Upon entry to the exhibit, visitors are greeted with a language map, which features the different words for Sasquatch among Indigenous tribes, from the Modoc of Southern Oregon and California to the coastal tribes and inland to the Northern Paiute, Nez Perce, and Colville-Okanagan peoples.

Salish artist Rocky LaRock’s striking Shapeshifter mask is mounted high on a wall and bathed in spotlight, evoking the image of a huge being emerging from the dark forest. Nez Perce and Onondaga artist Frank Buffalo Hyde’s mixed-media piece Enigma features a fur-covered arm and leg affixed to a wall – and a surprise for those with patience to keep watching.

The first of Cash Cash’s two pieces in the exhibit is a film, Sasquatch Running. Filmed on Mount Lemmon in Tucson, Ariz., and at China Hat near Newberry Crater southeast of Bend, the film offers a Sasquatch’s point of view of running through desert scrubland and rolling foothills. Cash Cash’s Sasquatch Rattle No. 1 follows. It includes a human-sized ceremonial rattle made of wood and deer antlers, paired with an enormous rattle featuring moose and elk antlers. The audio track playing in the space is a recording of the large rattle in use.

"Sasquatch Rattle No. 1" by Phillip Cash Cash (Cayuse, Nez Perce). Photo by Carolyn Lamberson
“Sasquatch Rattle No. 1,” by Phillip Cash Cash (Cayuse, Nez Perce). Photo by Carolyn Lamberson

In the center of the room is a hulking, faceless The Protector, created by Littlebull. The fur-covered work is perched on a platform, giving the being even more height. As viewers near the end of the exhibit, they are greeted by Around Us Watching, a multimedia piece created by Warm Springs artist Charlene “Tillie” Moody. One side features a Sasquatch shape covered in smoked buffalo hide. The other side is painted and depicts, according to the artist statement, a merging of traditional art, such as rock painting and basket weaving, with more contemporary styles. The effect is both whimsical and a little frightening, with the Sasquatch’s red eyes looking down on a bucolic scene of humans camping in the forest surrounded by blue jays and raccoons.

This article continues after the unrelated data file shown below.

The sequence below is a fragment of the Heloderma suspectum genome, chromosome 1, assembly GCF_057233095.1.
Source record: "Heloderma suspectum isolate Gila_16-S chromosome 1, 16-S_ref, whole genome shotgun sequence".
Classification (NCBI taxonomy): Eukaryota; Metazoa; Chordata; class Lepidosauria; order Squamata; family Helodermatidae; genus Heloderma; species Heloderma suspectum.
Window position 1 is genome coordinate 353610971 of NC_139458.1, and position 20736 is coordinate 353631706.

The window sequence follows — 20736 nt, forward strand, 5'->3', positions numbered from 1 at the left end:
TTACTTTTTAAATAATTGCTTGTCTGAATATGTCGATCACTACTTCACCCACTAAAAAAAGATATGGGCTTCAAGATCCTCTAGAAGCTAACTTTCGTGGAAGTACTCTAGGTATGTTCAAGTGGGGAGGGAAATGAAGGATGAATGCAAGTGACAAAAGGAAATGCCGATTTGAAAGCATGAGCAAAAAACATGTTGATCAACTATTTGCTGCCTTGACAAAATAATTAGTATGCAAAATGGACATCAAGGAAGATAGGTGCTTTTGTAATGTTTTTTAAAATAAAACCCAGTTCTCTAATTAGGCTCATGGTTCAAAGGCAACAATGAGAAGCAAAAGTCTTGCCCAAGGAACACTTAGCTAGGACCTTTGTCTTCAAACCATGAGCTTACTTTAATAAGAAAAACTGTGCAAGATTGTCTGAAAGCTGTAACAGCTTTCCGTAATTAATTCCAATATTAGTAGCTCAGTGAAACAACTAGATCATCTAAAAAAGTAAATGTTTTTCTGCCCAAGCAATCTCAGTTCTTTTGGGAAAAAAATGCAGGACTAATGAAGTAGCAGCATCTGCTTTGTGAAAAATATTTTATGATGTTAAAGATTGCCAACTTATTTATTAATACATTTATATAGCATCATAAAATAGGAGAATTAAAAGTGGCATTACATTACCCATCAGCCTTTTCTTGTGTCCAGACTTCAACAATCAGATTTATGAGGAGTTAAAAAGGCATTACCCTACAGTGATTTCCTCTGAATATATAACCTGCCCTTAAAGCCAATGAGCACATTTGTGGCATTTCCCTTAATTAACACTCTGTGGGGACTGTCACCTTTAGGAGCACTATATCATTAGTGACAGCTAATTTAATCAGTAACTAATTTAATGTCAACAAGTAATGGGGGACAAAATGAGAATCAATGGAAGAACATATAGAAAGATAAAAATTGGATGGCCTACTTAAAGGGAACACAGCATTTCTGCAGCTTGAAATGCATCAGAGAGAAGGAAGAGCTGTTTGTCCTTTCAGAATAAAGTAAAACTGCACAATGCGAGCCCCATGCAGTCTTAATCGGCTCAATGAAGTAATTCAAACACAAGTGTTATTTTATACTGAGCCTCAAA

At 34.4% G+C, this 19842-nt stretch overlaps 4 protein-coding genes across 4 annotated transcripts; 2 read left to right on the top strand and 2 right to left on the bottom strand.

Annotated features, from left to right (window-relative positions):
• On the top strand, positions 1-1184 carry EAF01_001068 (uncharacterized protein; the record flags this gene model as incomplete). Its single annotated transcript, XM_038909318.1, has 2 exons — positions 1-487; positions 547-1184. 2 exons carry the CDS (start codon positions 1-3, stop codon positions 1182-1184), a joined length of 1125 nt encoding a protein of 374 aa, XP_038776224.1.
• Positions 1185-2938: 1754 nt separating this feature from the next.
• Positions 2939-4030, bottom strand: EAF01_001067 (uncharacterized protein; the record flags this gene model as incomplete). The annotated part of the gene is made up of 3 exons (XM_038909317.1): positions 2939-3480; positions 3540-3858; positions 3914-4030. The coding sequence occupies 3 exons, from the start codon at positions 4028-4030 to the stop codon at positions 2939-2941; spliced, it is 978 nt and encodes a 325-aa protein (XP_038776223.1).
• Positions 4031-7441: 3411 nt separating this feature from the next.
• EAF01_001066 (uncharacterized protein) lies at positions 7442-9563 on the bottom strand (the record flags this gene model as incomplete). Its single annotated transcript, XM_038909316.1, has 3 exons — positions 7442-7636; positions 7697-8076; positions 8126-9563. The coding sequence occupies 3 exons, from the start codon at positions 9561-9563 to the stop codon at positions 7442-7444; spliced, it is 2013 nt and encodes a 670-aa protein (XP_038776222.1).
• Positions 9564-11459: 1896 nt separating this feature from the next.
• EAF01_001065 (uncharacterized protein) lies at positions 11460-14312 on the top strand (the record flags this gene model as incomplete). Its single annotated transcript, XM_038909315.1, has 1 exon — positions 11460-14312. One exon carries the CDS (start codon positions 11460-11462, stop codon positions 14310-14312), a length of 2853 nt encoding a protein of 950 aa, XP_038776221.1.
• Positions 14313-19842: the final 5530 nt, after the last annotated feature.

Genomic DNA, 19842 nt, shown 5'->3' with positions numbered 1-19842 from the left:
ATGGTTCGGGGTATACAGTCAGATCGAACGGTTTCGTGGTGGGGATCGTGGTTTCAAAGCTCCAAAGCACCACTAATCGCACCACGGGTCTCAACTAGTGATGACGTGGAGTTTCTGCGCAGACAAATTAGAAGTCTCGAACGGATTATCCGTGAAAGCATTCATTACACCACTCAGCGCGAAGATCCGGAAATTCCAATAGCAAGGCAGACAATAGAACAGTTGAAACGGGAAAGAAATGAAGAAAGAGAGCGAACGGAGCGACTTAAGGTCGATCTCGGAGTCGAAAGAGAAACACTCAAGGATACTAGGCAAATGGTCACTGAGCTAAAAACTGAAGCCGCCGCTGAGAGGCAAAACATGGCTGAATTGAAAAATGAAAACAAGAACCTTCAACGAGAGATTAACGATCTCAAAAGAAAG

The show contradicts the popular image of Sasquatch, one created from movies such as Harry and the Hendersons, or used to sell everything from real estate to men’s grooming products. Sasquatch is not a monster to be feared.

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“When people do have an experience or an encounter [with Sasquatch], it’s very life-affirming, very transformative, and it affects people very deeply,” Cash Cash said. “One of the ideas that I think is really important with the exhibit is that it will help sort of challenge people’s ideas about the world and help them to rethink their views and consider the possibility of this non-human other that exists out there.”

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Photo Joe Cantrell

Carolyn Lamberson is a longtime Pacific Northwest newspaper journalist who has worked at daily newspapers in Eugene, Roseburg, Bend, Vancouver, and Spokane. A former features editor for The Spokesman-Review, she covered music, visual arts, literary arts, and theater in the Inland Northwest. While there, she created and curated the newspaper’s annual short fiction series, Summer Stories, which in its 10-year run featured works by authors such as Jess Walter, Jamie Ford, Sharma Shields, Tiffany Midge, and Shawn Vestal. She now lives with her family in Central Oregon, where in her spare time she enjoys sitting along the banks of the Deschutes River and knitting.

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One Response

  1. I love this. The indigenous “interpretation” and/or experience of what has come to be called the “paranormal” is a fascinating topic and deserves our attention.